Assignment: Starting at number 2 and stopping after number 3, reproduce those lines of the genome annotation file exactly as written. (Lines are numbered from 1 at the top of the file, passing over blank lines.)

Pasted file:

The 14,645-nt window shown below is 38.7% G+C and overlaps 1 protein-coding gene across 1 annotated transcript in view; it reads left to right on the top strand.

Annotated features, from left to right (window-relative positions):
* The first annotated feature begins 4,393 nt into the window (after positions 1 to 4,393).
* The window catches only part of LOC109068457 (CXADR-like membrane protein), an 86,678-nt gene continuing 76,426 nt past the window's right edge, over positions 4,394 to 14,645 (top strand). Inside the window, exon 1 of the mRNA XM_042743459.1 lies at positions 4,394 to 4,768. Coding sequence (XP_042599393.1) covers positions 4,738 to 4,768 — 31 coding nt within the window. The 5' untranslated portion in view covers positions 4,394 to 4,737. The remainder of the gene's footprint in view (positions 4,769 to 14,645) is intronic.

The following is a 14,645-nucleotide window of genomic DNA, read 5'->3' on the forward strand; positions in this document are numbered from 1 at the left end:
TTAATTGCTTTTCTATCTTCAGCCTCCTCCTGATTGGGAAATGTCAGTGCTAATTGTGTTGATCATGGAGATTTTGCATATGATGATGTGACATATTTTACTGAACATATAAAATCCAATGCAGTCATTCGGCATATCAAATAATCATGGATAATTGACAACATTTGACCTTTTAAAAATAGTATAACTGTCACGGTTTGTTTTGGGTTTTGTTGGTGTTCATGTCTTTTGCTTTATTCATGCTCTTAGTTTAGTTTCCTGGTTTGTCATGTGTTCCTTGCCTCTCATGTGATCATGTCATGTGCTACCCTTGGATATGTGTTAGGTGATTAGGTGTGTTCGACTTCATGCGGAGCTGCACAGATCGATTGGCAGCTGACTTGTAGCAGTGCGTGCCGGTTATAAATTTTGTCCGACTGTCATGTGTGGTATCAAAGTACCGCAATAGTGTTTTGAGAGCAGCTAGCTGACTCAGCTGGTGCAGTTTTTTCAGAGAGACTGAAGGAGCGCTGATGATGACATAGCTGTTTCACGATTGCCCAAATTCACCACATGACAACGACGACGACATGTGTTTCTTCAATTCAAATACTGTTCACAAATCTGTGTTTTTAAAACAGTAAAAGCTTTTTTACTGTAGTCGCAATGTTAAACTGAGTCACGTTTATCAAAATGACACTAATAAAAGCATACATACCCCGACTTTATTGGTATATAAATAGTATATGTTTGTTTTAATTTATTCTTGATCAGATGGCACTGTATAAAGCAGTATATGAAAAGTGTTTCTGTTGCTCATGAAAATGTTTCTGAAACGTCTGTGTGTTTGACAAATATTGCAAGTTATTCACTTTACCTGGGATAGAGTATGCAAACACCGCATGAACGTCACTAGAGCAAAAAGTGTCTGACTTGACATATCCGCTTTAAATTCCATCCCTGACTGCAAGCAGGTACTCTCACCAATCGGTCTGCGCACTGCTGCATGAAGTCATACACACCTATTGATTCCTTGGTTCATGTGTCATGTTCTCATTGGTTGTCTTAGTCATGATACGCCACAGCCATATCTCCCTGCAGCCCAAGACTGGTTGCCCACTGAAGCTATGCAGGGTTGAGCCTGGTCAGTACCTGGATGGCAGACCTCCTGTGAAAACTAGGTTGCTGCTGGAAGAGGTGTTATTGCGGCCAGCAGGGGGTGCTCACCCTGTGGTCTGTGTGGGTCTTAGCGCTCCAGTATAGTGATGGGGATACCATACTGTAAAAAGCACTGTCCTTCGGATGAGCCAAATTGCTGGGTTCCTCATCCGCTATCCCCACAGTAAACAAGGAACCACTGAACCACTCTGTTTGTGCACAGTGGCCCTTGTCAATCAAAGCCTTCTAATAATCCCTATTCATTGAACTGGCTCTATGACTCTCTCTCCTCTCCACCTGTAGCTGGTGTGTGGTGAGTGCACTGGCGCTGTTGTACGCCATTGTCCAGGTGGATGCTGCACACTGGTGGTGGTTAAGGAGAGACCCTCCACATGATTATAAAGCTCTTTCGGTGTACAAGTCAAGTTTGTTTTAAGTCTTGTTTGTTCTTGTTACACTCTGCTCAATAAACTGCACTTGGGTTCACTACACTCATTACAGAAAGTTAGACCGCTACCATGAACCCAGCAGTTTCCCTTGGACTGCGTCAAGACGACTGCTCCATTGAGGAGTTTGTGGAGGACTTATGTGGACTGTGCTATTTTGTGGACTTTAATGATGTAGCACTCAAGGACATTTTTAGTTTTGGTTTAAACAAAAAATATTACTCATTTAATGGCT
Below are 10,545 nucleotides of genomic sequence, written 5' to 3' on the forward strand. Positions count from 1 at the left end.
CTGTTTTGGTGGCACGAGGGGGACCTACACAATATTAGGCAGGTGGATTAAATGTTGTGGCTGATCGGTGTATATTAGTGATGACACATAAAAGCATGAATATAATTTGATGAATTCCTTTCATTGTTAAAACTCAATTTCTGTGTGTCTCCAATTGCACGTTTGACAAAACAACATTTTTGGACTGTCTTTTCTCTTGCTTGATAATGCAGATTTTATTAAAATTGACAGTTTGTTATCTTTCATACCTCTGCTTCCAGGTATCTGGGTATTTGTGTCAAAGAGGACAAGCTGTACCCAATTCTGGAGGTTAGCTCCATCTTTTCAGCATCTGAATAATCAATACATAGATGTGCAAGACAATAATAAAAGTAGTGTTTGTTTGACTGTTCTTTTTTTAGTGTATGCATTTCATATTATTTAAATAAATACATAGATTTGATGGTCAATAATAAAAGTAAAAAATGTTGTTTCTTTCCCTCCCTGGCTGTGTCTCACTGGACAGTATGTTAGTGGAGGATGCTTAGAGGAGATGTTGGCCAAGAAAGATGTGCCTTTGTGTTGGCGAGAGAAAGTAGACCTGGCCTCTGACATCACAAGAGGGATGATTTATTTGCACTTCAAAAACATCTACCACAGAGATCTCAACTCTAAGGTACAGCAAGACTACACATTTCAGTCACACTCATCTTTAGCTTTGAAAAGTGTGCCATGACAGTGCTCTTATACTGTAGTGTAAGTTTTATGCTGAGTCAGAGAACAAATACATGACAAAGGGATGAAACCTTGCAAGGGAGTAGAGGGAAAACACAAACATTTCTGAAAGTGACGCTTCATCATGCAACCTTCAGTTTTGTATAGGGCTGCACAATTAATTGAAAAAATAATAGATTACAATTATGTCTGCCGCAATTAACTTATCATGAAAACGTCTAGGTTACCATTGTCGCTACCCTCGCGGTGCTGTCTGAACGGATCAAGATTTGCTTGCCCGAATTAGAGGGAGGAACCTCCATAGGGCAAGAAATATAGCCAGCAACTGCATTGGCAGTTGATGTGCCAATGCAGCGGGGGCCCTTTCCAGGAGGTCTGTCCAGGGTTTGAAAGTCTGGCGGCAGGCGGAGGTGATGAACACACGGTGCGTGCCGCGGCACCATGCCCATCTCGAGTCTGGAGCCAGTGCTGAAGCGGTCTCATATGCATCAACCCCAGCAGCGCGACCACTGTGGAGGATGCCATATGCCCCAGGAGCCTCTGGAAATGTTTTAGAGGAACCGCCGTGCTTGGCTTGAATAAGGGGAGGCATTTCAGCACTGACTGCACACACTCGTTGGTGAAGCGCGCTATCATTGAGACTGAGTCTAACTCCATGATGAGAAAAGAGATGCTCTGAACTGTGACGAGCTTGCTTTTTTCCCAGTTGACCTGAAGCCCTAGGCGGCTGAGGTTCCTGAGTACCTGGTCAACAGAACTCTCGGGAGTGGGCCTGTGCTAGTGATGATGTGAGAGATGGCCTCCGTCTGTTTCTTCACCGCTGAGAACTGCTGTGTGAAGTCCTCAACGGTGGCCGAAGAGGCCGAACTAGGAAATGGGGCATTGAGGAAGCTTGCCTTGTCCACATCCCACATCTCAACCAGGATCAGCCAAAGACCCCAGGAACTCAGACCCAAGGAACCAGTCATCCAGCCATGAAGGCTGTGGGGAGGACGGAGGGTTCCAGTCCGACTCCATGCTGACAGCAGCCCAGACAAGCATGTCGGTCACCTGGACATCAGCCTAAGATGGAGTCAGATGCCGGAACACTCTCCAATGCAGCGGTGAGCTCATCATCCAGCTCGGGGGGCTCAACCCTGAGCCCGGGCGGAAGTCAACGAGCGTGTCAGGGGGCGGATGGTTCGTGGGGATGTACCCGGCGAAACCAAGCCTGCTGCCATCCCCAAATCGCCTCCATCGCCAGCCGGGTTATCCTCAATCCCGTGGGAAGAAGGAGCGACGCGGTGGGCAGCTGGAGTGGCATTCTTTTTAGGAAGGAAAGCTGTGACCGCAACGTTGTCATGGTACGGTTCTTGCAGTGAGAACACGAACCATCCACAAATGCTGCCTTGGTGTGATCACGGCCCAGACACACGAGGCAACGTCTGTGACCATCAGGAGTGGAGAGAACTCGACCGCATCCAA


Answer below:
Annotated features, from left to right (window-relative positions):
* The first annotated feature begins 4,393 nt into the window (after positions 1 to 4,393).